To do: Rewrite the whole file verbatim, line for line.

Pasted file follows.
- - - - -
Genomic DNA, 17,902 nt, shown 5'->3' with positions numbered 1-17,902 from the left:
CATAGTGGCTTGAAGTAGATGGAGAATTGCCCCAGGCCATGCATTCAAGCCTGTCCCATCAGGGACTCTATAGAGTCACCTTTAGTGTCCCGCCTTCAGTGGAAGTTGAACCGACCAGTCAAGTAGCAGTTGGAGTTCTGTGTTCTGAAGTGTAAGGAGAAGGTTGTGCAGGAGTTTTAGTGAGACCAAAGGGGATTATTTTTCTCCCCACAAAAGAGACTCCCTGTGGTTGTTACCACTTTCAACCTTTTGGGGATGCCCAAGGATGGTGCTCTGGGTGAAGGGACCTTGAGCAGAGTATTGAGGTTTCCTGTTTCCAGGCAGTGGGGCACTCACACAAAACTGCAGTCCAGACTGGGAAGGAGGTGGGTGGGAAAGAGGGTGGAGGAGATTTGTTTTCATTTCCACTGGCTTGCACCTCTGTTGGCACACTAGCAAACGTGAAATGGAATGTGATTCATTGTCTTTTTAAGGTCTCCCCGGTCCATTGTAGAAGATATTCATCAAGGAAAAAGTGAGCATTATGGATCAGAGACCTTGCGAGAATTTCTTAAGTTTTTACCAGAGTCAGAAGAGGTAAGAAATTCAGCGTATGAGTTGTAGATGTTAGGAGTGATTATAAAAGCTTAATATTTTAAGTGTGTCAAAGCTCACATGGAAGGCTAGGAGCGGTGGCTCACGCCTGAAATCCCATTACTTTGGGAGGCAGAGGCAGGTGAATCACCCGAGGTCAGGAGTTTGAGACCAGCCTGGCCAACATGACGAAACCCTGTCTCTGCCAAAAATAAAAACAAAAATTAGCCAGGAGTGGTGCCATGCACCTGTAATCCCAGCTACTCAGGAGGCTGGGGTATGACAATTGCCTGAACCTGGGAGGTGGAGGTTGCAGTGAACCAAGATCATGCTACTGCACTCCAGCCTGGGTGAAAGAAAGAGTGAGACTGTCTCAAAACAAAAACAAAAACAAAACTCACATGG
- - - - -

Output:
Genomic DNA, 17,902 nt, shown 5'->3' with positions numbered 1-17,902 from the left:
CATAGTGGCTTGAAGTAGATGGAGAATTGCCCCAGGCCATGCATTCAAGCCTGTCCCATCAGGGACTCTATAGAGTCACCTTTAGTGTCCCGCCTTCAGTGGAAGTTGAACCGACCAGTCAAGTAGCAGTTGGAGTTCTGTGTTCTGAAGTGTAAGGAGAAGGTTGTGCAGGAGTTTTAGTGAGACCAAAGGGGATTATTTTTCTCCCCACAAAAGAGACTCCCTGTGGTTGTTACCACTTTCAACCTTTTGGGGATGCCCAAGGATGGTGCTCTGGGTGAAGGGACCTTGAGCAGAGTATTGAGGTTTCCTGTTTCCAGGCAGTGGGGCACTCACACAAAACTGCAGTCCAGACTGGGAAGGAGGTGGGTGGGAAAGAGGGTGGAGGAGATTTGTTTTCATTTCCACTGGCTTGCACCTCTGTTGGCACACTAGCAAACGTGAAATGGAATGTGATTCATTGTCTTTTTAAGGTCTCCCCGGTCCATTGTAGAAGATATTCATCAAGGAAAAAGTGAGCATTATGGATCAGAGACCTTGCGAGAATTTCTTAAGTTTTTACCAGAGTCAGAAGAGGTAAGAAATTCAGCGTATGAGTTGTAGATGTTAGGAGTGATTATAAAAGCTTAATATTTTAAGTGTGTCAAAGCTCACATGGAAGGCTAGGAGCGGTGGCTCACGCCTGAAATCCCATTACTTTGGGAGGCAGAGGCAGGTGAATCACCCGAGGTCAGGAGTTTGAGACCAGCCTGGCCAACATGACGAAACCCTGTCTCTGCCAAAAATAAAAACAAAAATTAGCCAGGAGTGGTGCCATGCACCTGTAATCCCAGCTACTCAGGAGGCTGGGGTATGACAATTGCCTGAACCTGGGAGGTGGAGGTTGCAGTGAACCAAGATCATGCTACTGCACTCCAGCCTGGGTGAAAGAAAGAGTGAGACTGTCTCAAAACAAAAACAAAAACAAAACTCACATGG